Dhe blockade of the Suez Canal by a stuck container ship, according to a representative of the Egyptian government, will take a maximum of three days, contrary to other estimates. Shipping on the canal between the Red Sea and the Mediterranean will be “resumed within 48 to 72 hours at most,” said the advisor to Egypt’s head of state Abdel Fattah al Sisi for seaports, Mohab Mamisch, on Thursday evening to the AFP news agency.
As the former head of the Suez Canal Authority, Mamisch explained that he had already seen several rescue operations. “I know every inch of the canal.”
The 400 meter long and 59 meter wide “MV Ever Given” ran aground in the Suez Canal on Wednesday. Since then, the giant container ship in a diagonal position has completely blocked the canal, with several hundred ships stowed on both sides of the canal.
The owner speaks of an “extremely difficult” maneuver
The owner, the Japanese leasing company Shoei Kisen Kaisha, had announced before Mamisch’s statements that it was “extremely difficult” to get the “Ever Given” back on track. The canal administration dispatched several tugs, and a team from the Dutch specialist company Smit Salvage also set off. The boss of the parent company Boskalis, Peter Berdowski, told the Dutch broadcaster Nieuwsuur that getting the container ship moving again could “take days or weeks”.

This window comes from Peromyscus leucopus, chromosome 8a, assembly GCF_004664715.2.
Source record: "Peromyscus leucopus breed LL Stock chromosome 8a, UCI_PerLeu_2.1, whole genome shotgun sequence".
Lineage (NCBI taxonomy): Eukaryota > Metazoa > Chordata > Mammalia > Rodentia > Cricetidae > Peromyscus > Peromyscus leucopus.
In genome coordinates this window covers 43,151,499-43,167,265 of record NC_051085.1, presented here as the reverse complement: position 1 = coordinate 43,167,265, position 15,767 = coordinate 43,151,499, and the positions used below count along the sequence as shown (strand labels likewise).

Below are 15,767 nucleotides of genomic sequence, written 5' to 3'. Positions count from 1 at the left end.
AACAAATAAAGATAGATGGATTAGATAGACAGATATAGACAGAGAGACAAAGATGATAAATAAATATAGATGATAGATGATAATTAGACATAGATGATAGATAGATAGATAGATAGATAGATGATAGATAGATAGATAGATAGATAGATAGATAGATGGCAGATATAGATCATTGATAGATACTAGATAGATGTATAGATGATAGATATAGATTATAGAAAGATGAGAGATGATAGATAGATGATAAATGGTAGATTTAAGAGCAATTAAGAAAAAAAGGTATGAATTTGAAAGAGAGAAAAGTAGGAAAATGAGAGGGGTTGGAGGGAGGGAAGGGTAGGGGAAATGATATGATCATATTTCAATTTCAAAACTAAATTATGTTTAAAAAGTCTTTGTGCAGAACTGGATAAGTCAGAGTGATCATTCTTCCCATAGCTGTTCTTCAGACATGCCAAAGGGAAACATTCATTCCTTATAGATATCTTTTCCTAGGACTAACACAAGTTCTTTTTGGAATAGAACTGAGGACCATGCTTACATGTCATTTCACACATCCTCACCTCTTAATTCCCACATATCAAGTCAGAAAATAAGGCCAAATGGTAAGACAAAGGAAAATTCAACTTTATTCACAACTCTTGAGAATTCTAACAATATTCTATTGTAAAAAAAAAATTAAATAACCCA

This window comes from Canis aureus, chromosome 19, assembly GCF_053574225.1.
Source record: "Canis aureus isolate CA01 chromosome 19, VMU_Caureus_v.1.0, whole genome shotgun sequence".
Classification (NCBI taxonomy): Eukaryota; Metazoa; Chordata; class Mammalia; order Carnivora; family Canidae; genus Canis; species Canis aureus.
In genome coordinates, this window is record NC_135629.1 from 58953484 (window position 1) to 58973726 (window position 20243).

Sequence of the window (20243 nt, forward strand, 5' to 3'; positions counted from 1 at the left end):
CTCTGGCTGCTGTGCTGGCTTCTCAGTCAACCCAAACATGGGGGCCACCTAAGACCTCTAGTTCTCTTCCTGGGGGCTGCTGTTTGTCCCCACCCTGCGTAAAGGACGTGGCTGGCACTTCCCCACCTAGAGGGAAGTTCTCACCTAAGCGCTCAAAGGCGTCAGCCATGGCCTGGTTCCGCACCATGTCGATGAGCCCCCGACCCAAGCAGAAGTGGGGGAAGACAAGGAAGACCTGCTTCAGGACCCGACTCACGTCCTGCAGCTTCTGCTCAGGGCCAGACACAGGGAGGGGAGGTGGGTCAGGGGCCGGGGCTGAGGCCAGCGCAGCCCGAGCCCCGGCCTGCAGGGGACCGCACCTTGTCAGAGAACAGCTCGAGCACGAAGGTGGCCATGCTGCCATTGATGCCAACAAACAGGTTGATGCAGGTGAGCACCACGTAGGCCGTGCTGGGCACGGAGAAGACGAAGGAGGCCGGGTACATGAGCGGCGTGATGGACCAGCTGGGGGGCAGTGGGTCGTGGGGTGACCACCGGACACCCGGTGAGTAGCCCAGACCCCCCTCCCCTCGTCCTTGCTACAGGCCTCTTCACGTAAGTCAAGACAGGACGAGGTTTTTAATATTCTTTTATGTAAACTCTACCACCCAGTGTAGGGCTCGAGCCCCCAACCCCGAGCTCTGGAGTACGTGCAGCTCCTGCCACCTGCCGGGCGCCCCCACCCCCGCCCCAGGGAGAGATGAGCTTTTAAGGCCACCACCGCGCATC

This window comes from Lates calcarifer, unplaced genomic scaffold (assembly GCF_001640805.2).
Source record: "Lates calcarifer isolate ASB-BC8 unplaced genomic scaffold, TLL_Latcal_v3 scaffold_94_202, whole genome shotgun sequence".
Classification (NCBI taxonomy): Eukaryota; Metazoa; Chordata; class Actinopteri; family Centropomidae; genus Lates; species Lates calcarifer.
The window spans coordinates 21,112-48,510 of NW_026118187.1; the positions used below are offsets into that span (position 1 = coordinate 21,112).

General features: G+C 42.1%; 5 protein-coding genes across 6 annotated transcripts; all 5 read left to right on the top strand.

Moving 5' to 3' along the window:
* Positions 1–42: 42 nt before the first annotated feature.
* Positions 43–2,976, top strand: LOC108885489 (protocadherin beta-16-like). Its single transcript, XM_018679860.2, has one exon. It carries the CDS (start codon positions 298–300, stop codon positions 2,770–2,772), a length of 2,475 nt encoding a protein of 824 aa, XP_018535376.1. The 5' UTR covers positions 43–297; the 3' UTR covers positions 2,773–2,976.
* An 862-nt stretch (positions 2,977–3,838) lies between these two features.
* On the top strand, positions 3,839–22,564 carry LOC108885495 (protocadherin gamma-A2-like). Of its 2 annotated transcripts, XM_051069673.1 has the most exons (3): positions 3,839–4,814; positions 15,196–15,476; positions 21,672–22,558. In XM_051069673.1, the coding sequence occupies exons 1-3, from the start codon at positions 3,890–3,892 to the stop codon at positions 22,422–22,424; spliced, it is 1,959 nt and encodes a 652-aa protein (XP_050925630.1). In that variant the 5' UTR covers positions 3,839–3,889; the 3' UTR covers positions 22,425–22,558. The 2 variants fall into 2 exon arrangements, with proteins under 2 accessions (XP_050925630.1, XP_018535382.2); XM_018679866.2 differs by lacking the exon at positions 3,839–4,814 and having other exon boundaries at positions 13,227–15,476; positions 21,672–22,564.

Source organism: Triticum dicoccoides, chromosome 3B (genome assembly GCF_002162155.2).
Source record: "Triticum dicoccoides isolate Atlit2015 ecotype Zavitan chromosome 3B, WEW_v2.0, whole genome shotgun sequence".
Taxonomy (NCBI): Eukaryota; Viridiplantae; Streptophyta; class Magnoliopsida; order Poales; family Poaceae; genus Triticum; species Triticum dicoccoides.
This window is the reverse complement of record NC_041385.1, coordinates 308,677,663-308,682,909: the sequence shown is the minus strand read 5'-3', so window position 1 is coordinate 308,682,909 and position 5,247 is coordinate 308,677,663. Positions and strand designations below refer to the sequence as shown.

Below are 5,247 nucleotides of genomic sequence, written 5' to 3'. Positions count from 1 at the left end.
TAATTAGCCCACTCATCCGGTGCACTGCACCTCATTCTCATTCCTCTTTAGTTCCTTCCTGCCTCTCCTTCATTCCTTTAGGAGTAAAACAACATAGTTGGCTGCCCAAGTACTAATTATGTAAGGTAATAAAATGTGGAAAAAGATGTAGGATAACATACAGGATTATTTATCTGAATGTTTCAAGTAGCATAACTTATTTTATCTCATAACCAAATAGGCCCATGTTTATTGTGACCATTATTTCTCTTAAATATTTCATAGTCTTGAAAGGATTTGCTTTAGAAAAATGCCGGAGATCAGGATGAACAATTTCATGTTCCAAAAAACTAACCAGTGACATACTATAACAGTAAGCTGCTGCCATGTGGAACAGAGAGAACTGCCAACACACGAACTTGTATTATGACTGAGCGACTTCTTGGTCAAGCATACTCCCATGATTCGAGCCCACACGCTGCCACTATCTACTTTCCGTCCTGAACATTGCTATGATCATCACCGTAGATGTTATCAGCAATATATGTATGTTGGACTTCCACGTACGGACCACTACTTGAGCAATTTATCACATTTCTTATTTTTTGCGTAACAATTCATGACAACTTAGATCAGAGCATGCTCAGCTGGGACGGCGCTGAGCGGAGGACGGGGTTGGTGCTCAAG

The Suez Canal, opened in 1869, shortens trade links between Asia and Europe. The distance from Singapore to Rotterdam is reduced by 6,000 kilometers through the canal compared to the trip around the Cape of Good Hope on the southern tip of Africa.
International supply chains have stalled
The blockade of the Suez Canal temporarily caused the oil price to rise. According to the Federation of German Industries, international logistics turbulence can already be felt. Central supply chains are in danger of stalling due to a lack of containers, unpunctual ships and lack of transport capacity. The shipping company giants Maersk and Hapag-Lloyd announced that they are now examining the detour of their ships around the Cape of Good Hope.
Egypt achieved proceeds of the equivalent of 4.2 billion euros from the passage rights through the Suez Canal last year. In 2020, almost 19,000 ships passed the waterway.